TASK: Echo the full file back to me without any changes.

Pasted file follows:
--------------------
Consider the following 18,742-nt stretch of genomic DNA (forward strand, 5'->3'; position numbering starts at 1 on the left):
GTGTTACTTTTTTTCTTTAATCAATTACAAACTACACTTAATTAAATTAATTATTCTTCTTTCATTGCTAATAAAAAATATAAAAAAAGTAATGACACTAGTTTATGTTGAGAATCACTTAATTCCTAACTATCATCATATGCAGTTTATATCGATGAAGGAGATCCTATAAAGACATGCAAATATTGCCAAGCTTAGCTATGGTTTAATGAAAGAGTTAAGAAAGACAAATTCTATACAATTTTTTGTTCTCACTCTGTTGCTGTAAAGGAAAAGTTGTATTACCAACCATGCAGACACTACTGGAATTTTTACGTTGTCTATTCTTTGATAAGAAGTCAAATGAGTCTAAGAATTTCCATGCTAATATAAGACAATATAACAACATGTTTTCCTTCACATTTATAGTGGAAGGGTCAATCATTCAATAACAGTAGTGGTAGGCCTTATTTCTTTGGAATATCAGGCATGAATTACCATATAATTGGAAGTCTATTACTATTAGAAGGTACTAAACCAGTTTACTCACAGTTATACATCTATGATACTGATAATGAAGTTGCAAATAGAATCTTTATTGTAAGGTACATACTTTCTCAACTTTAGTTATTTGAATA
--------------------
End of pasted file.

Consider the following 18,742-nt stretch of genomic DNA (forward strand, 5'->3'; position numbering starts at 1 on the left):
GTGTTACTTTTTTTCTTTAATCAATTACAAACTACACTTAATTAAATTAATTATTCTTCTTTCATTGCTAATAAAAAATATAAAAAAAGTAATGACACTAGTTTATGTTGAGAATCACTTAATTCCTAACTATCATCATATGCAGTTTATATCGATGAAGGAGATCCTATAAAGACATGCAAATATTGCCAAGCTTAGCTATGGTTTAATGAAAGAGTTAAGAAAGACAAATTCTATACAATTTTTTGTTCTCACTCTGTTGCTGTAAAGGAAAAGTTGTATTACCAACCATGCAGACACTACTGGAATTTTTACGTTGTCTATTCTTTGATAAGAAGTCAAATGAGTCTAAGAATTTCCATGCTAATATAAGACAATATAACAACATGTTTTCCTTCACATTTATAGTGGAAGGGTCAATCATTCAATAACAGTAGTGGTAGGCCTTATTTCTTTGGAATATCAGGCATGAATTACCATATAATTGGAAGTCTATTACTATTAGAAGGTACTAAACCAGTTTACTCACAGTTATACATCTATGATACTGATAATGAAGTTGCAAATAGAATCTTTATTGTAAGGTACATACTTTCTCAACTTTAGTTATTTGAATA